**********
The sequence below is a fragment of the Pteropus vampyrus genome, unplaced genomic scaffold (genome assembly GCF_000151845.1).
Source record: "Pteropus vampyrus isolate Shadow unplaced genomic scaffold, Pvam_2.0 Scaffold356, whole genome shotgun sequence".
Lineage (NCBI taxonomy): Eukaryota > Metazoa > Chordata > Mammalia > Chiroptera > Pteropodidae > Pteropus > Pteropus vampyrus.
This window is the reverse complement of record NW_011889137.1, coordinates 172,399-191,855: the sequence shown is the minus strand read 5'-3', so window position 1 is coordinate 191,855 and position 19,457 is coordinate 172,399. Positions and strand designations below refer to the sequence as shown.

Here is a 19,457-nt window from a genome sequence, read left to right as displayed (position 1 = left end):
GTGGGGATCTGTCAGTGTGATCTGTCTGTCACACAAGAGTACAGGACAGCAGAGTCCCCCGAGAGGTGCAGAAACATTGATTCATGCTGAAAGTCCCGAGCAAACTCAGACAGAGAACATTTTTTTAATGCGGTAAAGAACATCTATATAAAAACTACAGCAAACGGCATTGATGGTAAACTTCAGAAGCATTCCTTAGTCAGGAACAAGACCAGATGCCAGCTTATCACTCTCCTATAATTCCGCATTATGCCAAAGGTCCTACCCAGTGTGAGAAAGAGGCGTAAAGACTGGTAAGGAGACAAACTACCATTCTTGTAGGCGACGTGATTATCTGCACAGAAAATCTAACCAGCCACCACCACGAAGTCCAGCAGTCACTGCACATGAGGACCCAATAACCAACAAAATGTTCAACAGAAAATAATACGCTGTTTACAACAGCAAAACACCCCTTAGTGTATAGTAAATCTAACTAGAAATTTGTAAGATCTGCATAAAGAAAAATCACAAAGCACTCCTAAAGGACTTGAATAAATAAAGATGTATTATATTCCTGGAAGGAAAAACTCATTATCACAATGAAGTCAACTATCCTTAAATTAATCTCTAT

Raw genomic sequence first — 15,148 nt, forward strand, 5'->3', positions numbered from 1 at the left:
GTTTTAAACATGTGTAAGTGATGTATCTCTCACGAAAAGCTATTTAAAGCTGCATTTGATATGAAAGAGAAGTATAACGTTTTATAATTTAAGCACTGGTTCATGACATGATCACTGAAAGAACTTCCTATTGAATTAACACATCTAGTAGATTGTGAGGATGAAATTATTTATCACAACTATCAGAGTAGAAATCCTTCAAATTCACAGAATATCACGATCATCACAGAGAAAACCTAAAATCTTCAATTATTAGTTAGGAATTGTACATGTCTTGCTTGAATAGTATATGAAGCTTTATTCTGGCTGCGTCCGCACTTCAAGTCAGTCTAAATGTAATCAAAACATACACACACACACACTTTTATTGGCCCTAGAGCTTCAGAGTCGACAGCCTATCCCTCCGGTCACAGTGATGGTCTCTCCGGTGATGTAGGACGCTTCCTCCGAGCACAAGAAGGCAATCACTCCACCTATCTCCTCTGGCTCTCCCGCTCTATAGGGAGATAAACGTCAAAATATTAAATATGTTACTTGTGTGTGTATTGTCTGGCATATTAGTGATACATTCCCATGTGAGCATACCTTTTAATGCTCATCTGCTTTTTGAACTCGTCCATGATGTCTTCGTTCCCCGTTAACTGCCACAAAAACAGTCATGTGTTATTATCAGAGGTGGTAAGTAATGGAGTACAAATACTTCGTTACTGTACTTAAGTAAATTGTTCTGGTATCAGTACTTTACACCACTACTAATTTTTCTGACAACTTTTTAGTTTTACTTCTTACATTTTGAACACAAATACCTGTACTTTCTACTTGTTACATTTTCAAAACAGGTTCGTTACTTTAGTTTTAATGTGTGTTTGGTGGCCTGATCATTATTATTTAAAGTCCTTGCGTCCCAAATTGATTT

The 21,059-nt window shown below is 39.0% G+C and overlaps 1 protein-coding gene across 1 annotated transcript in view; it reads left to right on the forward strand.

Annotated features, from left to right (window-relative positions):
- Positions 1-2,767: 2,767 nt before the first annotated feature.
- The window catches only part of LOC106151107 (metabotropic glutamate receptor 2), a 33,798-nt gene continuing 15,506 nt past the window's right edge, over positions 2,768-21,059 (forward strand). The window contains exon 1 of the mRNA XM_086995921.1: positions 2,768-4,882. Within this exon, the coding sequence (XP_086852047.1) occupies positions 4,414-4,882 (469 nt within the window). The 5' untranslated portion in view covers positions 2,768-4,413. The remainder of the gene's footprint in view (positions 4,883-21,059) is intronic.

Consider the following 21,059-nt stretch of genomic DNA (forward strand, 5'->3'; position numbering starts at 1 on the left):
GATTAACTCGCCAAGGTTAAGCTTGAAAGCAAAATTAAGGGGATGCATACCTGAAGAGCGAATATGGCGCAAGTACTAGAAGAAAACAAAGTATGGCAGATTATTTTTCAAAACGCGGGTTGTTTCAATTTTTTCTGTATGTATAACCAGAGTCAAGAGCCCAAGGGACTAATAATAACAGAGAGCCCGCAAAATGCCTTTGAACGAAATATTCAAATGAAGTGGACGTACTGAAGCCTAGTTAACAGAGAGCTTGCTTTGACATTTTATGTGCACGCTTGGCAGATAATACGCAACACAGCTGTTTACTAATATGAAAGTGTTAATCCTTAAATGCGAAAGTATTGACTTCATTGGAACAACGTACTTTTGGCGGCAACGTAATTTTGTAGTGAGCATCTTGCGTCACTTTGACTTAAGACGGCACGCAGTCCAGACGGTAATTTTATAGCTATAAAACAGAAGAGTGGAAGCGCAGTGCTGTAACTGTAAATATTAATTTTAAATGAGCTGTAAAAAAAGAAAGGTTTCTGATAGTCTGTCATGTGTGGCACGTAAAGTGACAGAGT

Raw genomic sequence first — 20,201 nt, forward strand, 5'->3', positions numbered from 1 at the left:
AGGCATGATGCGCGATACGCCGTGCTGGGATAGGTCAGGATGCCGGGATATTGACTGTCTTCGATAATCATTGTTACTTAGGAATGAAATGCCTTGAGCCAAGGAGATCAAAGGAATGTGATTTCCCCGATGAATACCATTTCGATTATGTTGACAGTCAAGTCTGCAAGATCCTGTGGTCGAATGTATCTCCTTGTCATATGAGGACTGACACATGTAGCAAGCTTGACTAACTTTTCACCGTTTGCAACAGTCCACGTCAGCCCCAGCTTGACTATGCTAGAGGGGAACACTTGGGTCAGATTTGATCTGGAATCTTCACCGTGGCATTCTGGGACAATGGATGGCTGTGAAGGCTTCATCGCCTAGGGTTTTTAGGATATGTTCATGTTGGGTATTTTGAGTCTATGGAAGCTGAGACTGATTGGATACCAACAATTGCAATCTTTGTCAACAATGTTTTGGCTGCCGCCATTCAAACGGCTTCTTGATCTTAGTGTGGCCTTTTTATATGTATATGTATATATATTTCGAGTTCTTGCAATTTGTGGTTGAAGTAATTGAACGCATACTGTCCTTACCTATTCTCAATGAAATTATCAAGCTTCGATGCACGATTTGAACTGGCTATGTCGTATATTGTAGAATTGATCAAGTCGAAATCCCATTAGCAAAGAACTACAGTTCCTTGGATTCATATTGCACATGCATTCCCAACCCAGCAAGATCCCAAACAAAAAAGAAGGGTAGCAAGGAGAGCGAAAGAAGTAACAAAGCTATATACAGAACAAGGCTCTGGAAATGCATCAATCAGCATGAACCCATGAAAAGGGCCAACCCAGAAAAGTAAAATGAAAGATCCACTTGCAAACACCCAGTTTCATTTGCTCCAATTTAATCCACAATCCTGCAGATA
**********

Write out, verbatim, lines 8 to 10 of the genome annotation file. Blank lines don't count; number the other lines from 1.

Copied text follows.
GTTTTAAACATGTGTAAGTGATGTATCTCTCACGAAAAGCTATTTAAAGCTGCATTTGATATGAAAGAGAAGTATAACGTTTTATAATTTAAGCACTGGTTCATGACATGATCACTGAAAGAACTTCCTATTGAATTAACACATCTAGTAGATTGTGAGGATGAAATTATTTATCACAACTATCAGAGTAGAAATCCTTCAAATTCACAGAATATCACGATCATCACAGAGAAAACCTAAAATCTTCAATTATTAGTTAGGAATTGTACATGTCTTGCTTGAATAGTATATGAAGCTTTATTCTGGCTGCGTCCGCACTTCAAGTCAGTCTAAATGTAATCAAAACATACACACACACACACTTTTATTGGCCCTAGAGCTTCAGAGTCGACAGCCTATCCCTCCGGTCACAGTGATGGTCTCTCCGGTGATGTAGGACGCTTCCTCCGAGCACAAGAAGGCAATCACTCCACCTATCTCCTCTGGCTCTCCCGCTCTATAGGGAGATAAACGTCAAAATATTAAATATGTTACTTGTGTGTGTATTGTCTGGCATATTAGTGATACATTCCCATGTGAGCATACCTTTTAATGCTCATCTGCTTTTTGAACTCGTCCATGATGTCTTCGTTCCCCGTTAACTGCCACAAAAACAGTCATGTGTTATTATCAGAGGTGGTAAGTAATGGAGTACAAATACTTCGTTACTGTACTTAAGTAAATTGTTCTGGTATCAGTACTTTACACCACTACTAATTTTTCTGACAACTTTTTAGTTTTACTTCTTACATTTTGAACACAAATACCTGTACTTTCTACTTGTTACATTTTCAAAACAGGTTCGTTACTTTAGTTTTAATGTGTGTTTGGTGGCCTGATCATTATTATTTAAAGTCCTTGCGTCCCAAATTGATTT

The 21,059-nt window shown below is 39.0% G+C and overlaps 1 protein-coding gene across 1 annotated transcript in view; it reads left to right on the forward strand.

Annotated features, from left to right (window-relative positions):